The use of the word “team” to reference the collection of a firm’s senior leaders is generous at best and fallacious in many cases. Senior managers don’t necessarily gel as a team and perhaps a more accurate description of them in the context of a group might be that they are a collection of intelligent, successful functional leaders who occasionally come together and tolerate each other for a few hours of collegial discussion.

While my view may sound slightly or very cynical, I’m comfortable that it is closer to reality than the view that these groups naturally function as effective teams. Sad, but true for a variety of reasons, and this lack of cohesion and lack of commitment to working and functioning as a team leaves performance and potential on the table and CEOs everywhere wondering what to do to get more from the people they depend upon to run their businesses.

The list of reasons for the failure of most senior leadership groups to gel as a high performance team is long and many sounding and acting a great deal like Lencioni’s 5 Dysfunctions. In Part 1 and Part 2 of this series, I focused on a variety of these failure to gel causes, with emphasis on the critical lack of meeting the fundamental conditions of a team and a related lack of identity and purpose as a group.

There’s a certain not surprising reality that collections of highly successful, intelligent individuals who have long careers as functional leaders and experts won’t easily or immediately walk in a room and let down their guards and trust their peers or CEO enough to perform as a team. The operative words here are “easily” or “immediately.”

It’s difficult, but doable to help these groups develop as teams. However, it takes hard, deliberate work on the part of the CEO and it requires an eyes-wide-open view to a variety of issues, including the important and somewhat squishy topic of the chemistry between the team members.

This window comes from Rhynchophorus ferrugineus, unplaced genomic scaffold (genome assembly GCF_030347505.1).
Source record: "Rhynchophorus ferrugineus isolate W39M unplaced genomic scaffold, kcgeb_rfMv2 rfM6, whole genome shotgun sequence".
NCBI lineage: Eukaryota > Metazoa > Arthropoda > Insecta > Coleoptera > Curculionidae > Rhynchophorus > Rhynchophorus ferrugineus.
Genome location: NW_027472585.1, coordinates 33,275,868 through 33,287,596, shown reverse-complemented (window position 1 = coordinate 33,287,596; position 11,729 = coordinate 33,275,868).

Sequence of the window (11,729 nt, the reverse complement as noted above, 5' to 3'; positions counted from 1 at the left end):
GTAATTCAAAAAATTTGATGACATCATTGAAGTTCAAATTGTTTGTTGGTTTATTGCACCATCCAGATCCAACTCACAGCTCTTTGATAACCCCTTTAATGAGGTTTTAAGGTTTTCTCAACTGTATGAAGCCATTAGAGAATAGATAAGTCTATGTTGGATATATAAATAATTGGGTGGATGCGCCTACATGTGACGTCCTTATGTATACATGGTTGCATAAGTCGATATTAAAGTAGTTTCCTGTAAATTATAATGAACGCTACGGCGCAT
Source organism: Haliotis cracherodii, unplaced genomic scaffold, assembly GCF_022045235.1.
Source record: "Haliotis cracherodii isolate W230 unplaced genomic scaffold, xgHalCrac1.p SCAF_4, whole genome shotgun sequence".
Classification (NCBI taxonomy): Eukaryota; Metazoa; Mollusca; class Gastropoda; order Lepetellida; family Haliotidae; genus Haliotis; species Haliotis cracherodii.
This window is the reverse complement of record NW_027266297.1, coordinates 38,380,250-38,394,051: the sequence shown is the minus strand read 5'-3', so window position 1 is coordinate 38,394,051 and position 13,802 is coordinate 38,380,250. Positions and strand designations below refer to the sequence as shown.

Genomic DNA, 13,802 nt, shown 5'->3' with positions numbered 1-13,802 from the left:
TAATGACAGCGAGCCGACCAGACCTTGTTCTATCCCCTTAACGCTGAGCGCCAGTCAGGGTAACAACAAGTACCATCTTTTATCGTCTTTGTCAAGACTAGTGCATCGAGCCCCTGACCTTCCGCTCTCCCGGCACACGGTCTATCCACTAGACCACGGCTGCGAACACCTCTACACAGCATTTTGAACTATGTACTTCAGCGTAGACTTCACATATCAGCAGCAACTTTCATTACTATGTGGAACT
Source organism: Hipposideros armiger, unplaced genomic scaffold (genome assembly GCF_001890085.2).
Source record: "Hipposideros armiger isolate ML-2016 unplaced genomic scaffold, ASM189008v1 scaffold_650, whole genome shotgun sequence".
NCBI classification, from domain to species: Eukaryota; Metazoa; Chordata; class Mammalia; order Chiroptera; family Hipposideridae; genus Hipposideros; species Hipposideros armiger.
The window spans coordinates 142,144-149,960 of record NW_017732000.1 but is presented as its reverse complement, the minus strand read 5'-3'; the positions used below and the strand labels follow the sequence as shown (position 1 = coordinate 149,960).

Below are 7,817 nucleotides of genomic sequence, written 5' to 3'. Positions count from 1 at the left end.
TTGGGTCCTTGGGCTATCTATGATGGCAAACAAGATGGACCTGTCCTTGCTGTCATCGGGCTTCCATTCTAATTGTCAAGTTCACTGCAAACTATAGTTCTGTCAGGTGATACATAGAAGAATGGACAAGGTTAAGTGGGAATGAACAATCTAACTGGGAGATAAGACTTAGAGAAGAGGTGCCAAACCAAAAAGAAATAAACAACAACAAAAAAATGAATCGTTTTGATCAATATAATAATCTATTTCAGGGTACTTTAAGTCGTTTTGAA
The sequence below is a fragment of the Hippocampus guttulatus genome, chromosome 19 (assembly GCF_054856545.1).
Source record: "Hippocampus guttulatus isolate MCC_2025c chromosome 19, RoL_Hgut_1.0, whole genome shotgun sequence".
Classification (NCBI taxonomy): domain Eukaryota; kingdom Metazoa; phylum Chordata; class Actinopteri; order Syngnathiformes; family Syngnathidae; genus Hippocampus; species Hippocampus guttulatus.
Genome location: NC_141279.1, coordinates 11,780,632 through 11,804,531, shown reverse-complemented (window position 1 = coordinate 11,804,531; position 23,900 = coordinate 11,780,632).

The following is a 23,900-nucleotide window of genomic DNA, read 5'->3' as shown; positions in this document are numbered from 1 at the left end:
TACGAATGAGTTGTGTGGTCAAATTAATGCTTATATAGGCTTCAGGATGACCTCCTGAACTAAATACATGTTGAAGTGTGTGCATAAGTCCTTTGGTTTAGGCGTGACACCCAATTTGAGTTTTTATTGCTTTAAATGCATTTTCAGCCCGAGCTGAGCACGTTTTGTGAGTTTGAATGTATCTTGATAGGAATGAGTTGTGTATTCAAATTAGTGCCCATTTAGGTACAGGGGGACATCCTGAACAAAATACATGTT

The chemistry of any group of individuals is a compound comprised of a number of ingredients. From my frequently referenced compelling purpose to the ever-present issue of trust to different personality types and working/communicating/decision styles to the biases of each individual’s values and experiences, the senior group chemistry is less a recipe than a bubbling cauldron of issues and differences. The differences between team members make it challenging to align yet those differences are ultimately strengths that can make the group more effective as a team. At least two key areas that critically impact team chemistry, include team membership and the presence of toxicity.

Who’s On the Team?

Too often, CEOs err on the side of broadening inclusion in an attempt to stimulate performance at the senior leadership level, while ignoring the real team-forming issues of purpose, shared accountability and a limited agenda of actions (direction, strategy and strategy execution coordination). The broader inclusion seems like a good tool to develop new leaders and to stimulate communication and working activities, however, it masks the reality that the team does not have a clear reason for being. Instead of a team emerging, a bigger committee emerges with all of the attendant complexities of larger and unwieldy groups.

One approach is to consider the opposite of expansion and shrink the team to the core people accountable for strategy definition and execution coordination. Another is to split senior leaders into two different groups…an executive committee armed with a crystal clear charter with visible accountability for a limited set of issues around guiding and governing and a senior leadership group responsible for managing and monitoring and ensuring the operating cadence and daily health of the organization. This latter group also requires a crystal clear charter and a visible list of items they are accountable for delivering.